[Review] The Fear Of Letting Go by Sarra Cannon

She'll have to let go of the past in order to find a love that could last a lifetime.

All I wanted when I moved to Fairhope was to disappear. I wanted to become a ghost. A stranger to everyone who knew me before, including my parents. Especially my parents. I never expected to become someone. A friend. A faithful employee. A scholar. And least of all, a lover. Love is a word I never truly understood until I moved here and witnessed it with my own eyes. My own heart.

I always believed love was a fairy tale, and now that I'm starting to fall for Fairhope's most eligible billionaire, Preston Wright, it all feels like some cruel joke. A dream I need to shake myself out of before it's too late. Before I make the same mistakes my mother made and end up right back where I started.

I know I should stay as far away from him as possible, but fate keeps pulling us back together. I've never been so afraid of something in my life. And I've never wanted someone more.

**Book gifted in exchange for an honest review**
This was the final book I picked up in Jamaica and once I'd read the first page I put it down thinking that Jenna seemed to full on.
Tuesday night I picked my Kindle back up and couldn't put it down, literally staying up to 2/3am to get a few more pages in before I fell to sleep.
So the moral of the story (not the books) is don't bloody give up after a page because you'll become addicted after.
Anyway, the book.
Jenna = Strong woman who's pulled herself out of a pit of a life and got herself through college and made something of herself.
Preston = Rich boy that has life handed on a plate.
Clearly they're opposites and yet they're attracted unbelievably to each other.
I like that there was the right amount of chasing in the book between these two. Sometimes there are times in other novels where you want to crawl in the pages and bang their heads together. In this though, it was nice and easy.
Unlike some books where the guy showers the girls with gifts to make her fall for him, Preston doesn't have to, in fact he's safer not doing. I like that Jenna isn't blindsided by it and accepting it with open arms. I like that their relationship is based on each other and not their backgrounds.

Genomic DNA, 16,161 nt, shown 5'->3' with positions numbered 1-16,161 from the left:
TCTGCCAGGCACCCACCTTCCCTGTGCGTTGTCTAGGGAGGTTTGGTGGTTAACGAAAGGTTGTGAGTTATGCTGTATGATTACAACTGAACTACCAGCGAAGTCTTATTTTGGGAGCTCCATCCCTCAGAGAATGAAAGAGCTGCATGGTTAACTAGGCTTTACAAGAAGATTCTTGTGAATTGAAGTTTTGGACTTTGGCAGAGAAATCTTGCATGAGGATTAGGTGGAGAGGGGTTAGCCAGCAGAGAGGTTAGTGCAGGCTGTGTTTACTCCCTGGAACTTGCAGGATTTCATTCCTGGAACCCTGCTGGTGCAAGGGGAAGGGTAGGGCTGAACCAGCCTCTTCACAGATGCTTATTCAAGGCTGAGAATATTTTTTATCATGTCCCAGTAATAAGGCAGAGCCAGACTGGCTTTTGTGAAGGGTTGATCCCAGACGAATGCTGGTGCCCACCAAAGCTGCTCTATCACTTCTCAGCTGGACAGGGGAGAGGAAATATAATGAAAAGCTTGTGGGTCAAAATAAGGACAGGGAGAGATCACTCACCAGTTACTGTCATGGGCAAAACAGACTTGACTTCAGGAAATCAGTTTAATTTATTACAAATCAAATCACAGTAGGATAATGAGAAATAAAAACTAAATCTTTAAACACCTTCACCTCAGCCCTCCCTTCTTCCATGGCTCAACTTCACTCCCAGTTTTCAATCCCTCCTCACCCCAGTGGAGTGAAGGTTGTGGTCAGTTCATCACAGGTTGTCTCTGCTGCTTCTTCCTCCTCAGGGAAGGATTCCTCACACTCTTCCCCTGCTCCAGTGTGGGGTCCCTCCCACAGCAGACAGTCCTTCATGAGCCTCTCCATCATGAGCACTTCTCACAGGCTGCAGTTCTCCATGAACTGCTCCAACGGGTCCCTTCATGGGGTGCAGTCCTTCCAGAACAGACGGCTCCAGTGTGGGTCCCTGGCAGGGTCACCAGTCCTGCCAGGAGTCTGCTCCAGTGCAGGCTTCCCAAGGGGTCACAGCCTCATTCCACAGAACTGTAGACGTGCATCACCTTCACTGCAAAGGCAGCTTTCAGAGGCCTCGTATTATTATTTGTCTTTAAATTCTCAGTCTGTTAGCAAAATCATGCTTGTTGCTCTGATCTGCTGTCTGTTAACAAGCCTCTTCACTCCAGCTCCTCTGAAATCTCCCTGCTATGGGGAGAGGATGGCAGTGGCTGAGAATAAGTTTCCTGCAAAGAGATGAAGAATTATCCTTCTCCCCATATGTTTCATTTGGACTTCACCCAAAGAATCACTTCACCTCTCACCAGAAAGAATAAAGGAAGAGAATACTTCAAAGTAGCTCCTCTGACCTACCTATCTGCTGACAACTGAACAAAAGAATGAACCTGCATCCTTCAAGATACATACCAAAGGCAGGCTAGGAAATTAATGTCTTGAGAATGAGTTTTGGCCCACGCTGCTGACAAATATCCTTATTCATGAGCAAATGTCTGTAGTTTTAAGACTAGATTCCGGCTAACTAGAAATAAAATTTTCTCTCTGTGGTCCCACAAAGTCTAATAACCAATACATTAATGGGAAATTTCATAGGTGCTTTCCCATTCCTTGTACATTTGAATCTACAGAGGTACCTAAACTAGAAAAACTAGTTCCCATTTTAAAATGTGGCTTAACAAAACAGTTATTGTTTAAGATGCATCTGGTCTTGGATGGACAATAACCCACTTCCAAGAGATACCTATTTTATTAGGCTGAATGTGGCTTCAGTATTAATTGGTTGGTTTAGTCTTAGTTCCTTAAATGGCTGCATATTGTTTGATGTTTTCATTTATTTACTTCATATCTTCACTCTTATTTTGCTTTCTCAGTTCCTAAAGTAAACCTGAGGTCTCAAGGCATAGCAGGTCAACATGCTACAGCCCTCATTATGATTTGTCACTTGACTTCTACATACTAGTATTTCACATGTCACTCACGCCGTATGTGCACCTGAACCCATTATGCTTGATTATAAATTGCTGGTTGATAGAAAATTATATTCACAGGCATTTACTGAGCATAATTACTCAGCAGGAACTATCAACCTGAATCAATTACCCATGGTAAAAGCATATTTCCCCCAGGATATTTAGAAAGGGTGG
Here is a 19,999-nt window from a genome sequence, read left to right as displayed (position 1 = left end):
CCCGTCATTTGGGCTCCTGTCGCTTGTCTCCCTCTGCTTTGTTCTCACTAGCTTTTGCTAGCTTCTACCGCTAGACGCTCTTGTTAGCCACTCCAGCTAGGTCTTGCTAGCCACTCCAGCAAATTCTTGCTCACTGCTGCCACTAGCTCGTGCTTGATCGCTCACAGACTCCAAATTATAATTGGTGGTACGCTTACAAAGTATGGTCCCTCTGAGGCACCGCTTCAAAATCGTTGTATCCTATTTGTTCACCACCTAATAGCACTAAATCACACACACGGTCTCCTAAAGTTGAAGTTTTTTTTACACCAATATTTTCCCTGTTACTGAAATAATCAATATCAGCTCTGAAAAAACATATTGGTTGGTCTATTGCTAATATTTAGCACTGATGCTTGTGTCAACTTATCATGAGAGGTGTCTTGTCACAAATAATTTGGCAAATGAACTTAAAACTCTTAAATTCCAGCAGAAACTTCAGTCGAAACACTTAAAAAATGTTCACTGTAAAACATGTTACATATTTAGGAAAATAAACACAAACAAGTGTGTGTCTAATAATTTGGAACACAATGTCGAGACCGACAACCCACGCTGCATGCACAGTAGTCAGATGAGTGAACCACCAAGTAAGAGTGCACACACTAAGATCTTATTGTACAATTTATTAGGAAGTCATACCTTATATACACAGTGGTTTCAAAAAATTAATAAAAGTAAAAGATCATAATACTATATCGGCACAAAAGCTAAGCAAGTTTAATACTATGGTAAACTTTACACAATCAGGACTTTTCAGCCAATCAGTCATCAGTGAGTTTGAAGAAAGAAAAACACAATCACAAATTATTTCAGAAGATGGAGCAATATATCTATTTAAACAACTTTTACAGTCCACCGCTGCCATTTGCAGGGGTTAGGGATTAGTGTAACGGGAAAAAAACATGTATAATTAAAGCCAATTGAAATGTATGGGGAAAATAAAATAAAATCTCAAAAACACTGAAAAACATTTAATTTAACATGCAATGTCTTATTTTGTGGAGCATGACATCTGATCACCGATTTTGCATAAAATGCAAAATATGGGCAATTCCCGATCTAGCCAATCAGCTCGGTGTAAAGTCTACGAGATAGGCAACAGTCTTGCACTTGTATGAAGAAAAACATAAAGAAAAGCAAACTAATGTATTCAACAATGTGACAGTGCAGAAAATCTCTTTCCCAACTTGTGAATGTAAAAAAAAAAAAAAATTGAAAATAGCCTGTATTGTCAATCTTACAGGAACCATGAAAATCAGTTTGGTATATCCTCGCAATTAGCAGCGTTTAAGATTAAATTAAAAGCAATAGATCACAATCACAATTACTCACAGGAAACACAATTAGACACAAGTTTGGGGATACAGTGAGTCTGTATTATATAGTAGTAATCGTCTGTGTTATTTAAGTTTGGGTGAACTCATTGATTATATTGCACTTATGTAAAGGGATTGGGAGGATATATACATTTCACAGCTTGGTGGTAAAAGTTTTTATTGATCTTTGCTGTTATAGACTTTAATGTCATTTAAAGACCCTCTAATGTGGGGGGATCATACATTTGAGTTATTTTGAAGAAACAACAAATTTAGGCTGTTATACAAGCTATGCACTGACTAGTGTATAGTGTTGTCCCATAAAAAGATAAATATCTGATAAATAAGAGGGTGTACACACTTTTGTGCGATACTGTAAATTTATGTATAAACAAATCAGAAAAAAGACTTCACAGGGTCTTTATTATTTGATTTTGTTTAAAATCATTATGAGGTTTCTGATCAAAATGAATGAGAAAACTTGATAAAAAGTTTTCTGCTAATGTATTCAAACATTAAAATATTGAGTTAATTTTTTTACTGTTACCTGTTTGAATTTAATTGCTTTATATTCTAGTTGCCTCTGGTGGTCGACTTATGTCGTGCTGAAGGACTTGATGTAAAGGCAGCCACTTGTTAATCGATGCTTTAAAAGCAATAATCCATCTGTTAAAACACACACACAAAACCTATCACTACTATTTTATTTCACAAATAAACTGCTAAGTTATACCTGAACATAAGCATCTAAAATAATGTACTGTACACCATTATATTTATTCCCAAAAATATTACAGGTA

That's not to say that wealth or lack of doesn't play a part in anything. I can understand Jenna and her walls when it comes to money and being made less of a person for not having everything handed to her and admire her ability to survive in the big bad, real world.
Watching these two fall for each other is a complete and utter refreshment.
It had to come sooner or later though - the part where things start falling out their grasps and eyes get opened. The transition through this period also didn't take forever, dragging the plot along. When you're broken and you feel responsible because everyone else sees it that way in order to blame someone but themselves you can find yourself questioning everything and building the walls up to protect yourself from more hurt.
I'm glad Jenna stayed in the end too, realizing that running away doesn't solve a single thing in life. it just makes them worse.
This is actually book three in the series and I haven't read any other of the books and so it's nice that (except for the case) you're not wondering what the hell happened, however you get a brief and good idea of it. You just don't know the outline... if that makes sense.

No comments